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Cytomegalovirus (CMV) and Congenital CMV Infection Symptoms & causes

Food, Medicines, and Lies The Health Talk series by Dr. Priti

Cytomegalovirus (CMV)

Cytomegalovirus (CMV) is a common virus for people of all age groups. It’s not only adults who are affected but also children by the age of five can get the virus. It can also be transmitted from a pregnant mother to a newborn. Once this virus enters the body it stays there for life and can reactivate any time. Most people with CMV infection have no or little symptoms and they aren’t aware that they have been infected.

CMV, these three letters can keep a person awake at night and can shake them to the core, most commonly for pregnant women. According to a 2016 Health Styles survey, only 9% of women were aware of CMV, yet it is more common than any other disease. It is a symptomless virus, or it may be present as a cold or flu.

In most healthy individuals, CMV infection does not cause severe symptoms, as the immune system effectively controls and suppresses the virus, leading to a latent, asymptomatic state.

However, CMV can become problematic in individuals with weakened or compromised immune systems, such as those with certain medical conditions, organ transplant recipients, or people with HIV/AIDS. Additionally, there has been research suggesting a potential link between CMV and autoimmunity.

Autoimmunity is a condition where the immune system mistakenly attacks the body's own tissues and cells, causing various autoimmune diseases. The exact causes of autoimmune diseases are complex and not fully understood, but both genetic and environmental factors play a role. Some research has indicated that certain viral infections, including CMV, might trigger or contribute to the development of autoimmune diseases in susceptible individuals.

The proposed mechanisms linking Cytomegalovirus CMV to autoimmunity include:

  1. Molecular mimicry: Some viral proteins may resemble self-proteins, leading to a confused immune response. The immune system, while fighting the virus, may also attack similar-looking host tissues, leading to autoimmunity.

  2. Immune dysregulation: CMV infection can modulate the immune system, potentially disrupting the balance and leading to an increased risk of autoimmunity.

  3. Epigenetic changes: CMV infection could cause epigenetic modifications in host cells, influencing gene expression and potentially contributing to autoimmune disease development.

  4. Inflammation: CMV infection can induce a pro-inflammatory state, which, when chronic or excessive, may promote the development of autoimmune conditions.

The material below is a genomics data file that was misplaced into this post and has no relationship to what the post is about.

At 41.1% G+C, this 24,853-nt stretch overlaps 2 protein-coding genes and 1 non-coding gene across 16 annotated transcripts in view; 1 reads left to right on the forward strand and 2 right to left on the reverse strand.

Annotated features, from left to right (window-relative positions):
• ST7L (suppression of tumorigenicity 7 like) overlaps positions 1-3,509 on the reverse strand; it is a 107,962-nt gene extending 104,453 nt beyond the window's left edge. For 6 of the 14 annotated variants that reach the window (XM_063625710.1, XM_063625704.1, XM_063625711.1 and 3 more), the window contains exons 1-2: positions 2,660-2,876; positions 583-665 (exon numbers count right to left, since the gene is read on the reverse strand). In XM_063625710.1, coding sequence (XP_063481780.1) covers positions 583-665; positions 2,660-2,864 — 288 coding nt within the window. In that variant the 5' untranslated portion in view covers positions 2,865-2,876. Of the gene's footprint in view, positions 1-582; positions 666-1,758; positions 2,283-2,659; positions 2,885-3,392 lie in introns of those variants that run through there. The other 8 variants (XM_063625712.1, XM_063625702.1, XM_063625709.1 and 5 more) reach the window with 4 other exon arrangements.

5. It is important to note that while some studies suggest a potential link between CMV and autoimmunity, the relationship is complex. Not everyone infected with CMV will develop autoimmune diseases, and many other factors contribute to the development of these conditions.

The treatment for CMV (Cytomegalovirus) infection can vary depending on the severity of the infection and the health status of the affected individual. In general, treatment options for CMV include antiviral medications, supportive care, and management of associated complications. Below is an overview of treatment approaches in Conventional and functional medicine:

Allopathic (Conventional Medicine) Treatment for Cytomegalovirus CMV:

Antiviral Medications: The mainstay of allopathic treatment for CMV involves the use of antiviral drugs. The most commonly prescribed antiviral medications for CMV include ganciclovir, valganciclovir, foscarnet, and cidofovir. These drugs help inhibit viral replication, reduce symptoms, and prevent complications in immunocompromised patients.

Supportive Care: Supportive measures are essential for managing CMV infections, especially in immunocompromised individuals. This may include maintaining proper hydration, providing adequate nutrition, and addressing specific symptoms or complications.

Prevention in Immunocompromised Patients: In some cases, preventive therapy with antiviral medications may be prescribed for individuals at high risk of CMV reactivation, such as organ transplant recipients.

Treatment for CMV-Related Complications: CMV infection can cause complications in various organs, such as the eyes, lungs, and gastrointestinal tract. Treatment will be targeted towards managing these specific complications as needed.

Functional Medicine Approach for Cytomegalovirus CMV:

Functional medicine takes a more holistic approach to healthcare and aims to identify and address the root causes of illnesses, rather than just treating symptoms. While functional medicine does not typically provide direct antiviral treatments like allopathy, it may play a role in supporting the overall health of an individual with CMV infection. Here are some functional medicine considerations: